As the first and only Black member of Pricewaterhouse Coopers (PwC) 18-member Canadian Leadership Team, Hazel Claxton oversees all aspects of the 100-year-old firm’s talent management and human resources.
PwC hires hundreds of graduates every year from business and other university programs and Claxton – as the Human Capital Leader – gets the opportunity to meet most of them.
She, however, confesses that she does not see many Black faces.
“There needs to be far more than what I am now seeing,” said Claxton who joined PwC in 1983 and was the first Black admitted to partnership in 1995. “This is not just confined to the accounting profession but to all aspects of the corporate world. If we want our people to win the game, they need to be in the game and in the pipeline.”
PwC has collaborated with the Ontario Black History Society (OBHS) to create a scholarship for a Black high school student. The first academic award was presented to 18-year-old Emmanuel-Okyere Frimpong-Manso at last Sunday’s Black History Month launch.
“This is the first of what I hope will be many scholarships that will encourage young people like our scholarship recipient to pursue their dreams and reach their full potential,” said Claxton, who holds a Bachelor of Commerce degree from Queen’s University. “In presenting this award, we are celebrating the future successes of our young people and encouraging them to contribute to creating new chapters in our history.”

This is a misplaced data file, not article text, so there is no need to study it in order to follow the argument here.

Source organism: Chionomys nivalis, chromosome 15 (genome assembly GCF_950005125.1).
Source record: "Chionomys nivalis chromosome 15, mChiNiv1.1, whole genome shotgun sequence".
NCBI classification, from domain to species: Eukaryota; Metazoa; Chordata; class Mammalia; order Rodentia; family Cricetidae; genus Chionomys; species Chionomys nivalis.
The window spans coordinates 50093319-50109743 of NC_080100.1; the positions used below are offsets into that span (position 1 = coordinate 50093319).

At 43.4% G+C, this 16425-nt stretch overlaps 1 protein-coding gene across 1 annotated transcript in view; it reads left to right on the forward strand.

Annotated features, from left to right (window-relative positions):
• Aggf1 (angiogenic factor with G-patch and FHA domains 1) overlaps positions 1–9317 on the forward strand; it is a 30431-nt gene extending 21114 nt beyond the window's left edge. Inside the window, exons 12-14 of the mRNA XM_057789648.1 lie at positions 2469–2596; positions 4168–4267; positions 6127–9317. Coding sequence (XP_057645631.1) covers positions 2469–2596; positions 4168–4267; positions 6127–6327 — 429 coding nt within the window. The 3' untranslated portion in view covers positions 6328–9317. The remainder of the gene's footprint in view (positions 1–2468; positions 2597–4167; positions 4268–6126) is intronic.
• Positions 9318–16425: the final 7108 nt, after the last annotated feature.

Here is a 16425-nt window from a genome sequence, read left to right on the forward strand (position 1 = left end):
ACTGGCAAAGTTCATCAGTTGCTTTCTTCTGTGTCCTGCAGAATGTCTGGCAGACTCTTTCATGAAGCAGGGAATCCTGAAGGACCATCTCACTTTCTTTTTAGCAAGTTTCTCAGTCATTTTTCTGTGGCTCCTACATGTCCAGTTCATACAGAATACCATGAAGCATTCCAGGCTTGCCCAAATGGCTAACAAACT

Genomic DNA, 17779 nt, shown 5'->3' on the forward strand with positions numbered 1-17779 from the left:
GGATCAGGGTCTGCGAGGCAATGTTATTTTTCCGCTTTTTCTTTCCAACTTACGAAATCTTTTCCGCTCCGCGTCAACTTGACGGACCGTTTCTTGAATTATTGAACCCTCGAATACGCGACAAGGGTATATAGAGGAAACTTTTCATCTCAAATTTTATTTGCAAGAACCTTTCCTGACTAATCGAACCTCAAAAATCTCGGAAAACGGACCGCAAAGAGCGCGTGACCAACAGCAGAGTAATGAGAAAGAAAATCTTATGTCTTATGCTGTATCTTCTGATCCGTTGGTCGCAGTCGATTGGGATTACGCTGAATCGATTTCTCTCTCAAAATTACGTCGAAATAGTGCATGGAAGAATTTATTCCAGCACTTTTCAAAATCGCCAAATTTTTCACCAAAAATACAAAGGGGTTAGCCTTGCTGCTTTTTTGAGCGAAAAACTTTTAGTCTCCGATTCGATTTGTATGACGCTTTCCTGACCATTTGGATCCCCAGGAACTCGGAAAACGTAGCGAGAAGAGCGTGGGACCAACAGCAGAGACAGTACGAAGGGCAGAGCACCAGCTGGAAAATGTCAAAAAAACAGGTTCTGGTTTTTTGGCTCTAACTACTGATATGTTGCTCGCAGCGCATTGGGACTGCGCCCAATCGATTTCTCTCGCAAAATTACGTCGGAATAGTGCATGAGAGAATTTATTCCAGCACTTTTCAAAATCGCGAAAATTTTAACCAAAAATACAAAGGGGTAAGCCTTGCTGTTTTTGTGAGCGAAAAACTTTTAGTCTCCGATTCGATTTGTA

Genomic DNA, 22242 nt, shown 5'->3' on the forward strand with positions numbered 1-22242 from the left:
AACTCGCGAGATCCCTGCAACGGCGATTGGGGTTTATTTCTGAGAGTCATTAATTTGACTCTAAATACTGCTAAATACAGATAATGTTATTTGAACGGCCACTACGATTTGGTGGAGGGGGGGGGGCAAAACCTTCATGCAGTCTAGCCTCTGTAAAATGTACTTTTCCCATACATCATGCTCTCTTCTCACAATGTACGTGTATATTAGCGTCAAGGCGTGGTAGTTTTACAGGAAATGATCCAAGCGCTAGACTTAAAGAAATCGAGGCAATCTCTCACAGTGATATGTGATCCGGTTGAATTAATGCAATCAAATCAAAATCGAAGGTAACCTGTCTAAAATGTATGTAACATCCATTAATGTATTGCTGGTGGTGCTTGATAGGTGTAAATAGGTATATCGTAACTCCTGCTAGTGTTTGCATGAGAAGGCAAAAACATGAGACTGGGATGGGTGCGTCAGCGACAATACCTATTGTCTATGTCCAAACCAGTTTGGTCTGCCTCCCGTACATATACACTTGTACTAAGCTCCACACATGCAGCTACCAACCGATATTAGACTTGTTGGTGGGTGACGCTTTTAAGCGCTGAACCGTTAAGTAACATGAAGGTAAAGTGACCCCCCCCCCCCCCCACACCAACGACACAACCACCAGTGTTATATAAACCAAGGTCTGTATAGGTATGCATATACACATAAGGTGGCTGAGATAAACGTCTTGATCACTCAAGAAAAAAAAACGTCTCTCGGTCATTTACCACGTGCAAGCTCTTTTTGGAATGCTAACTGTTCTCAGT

Born in Mississauga, Frimpong-Manso moved to Ghana at age two after his father died. He spent 16 years in the West African country before returning to Canada last September to complete his high school studies at Notre Dame Catholic Secondary School in Brampton.
“From the moment I read his story, I felt a really strong connection with him because I lost my mom when I was five years old,” Claxton added. “I immediately identified with his resilience and his determination to not let life challenges hold him back. I have no doubt that he will be able to accomplish whatever it is that he sets his mind to and I look forward to the day, in the not too distant future, when I look around the room at PwC and see him there.”
Frimpong-Manso, who pursued business studies with electives in accounting, business management, economics and mathematics at the Presbyterian Boys Secondary School in eastern Ghana, aspires to be a chartered accountant.
“I am aware that pursing a chartered accountancy program is challenging,” he said. “However, I know that I will succeed because I am a determined, committed and industrious individual…This is a profession with a strong sense of ethics and values at its core and I am confident that it’s the right field for me.”
PwC provides industry-focused assurance, advisory and tax services for public, private and government clients in corporate accountability, risk management, performance and process improvement and structuring, mergers and acquisitions.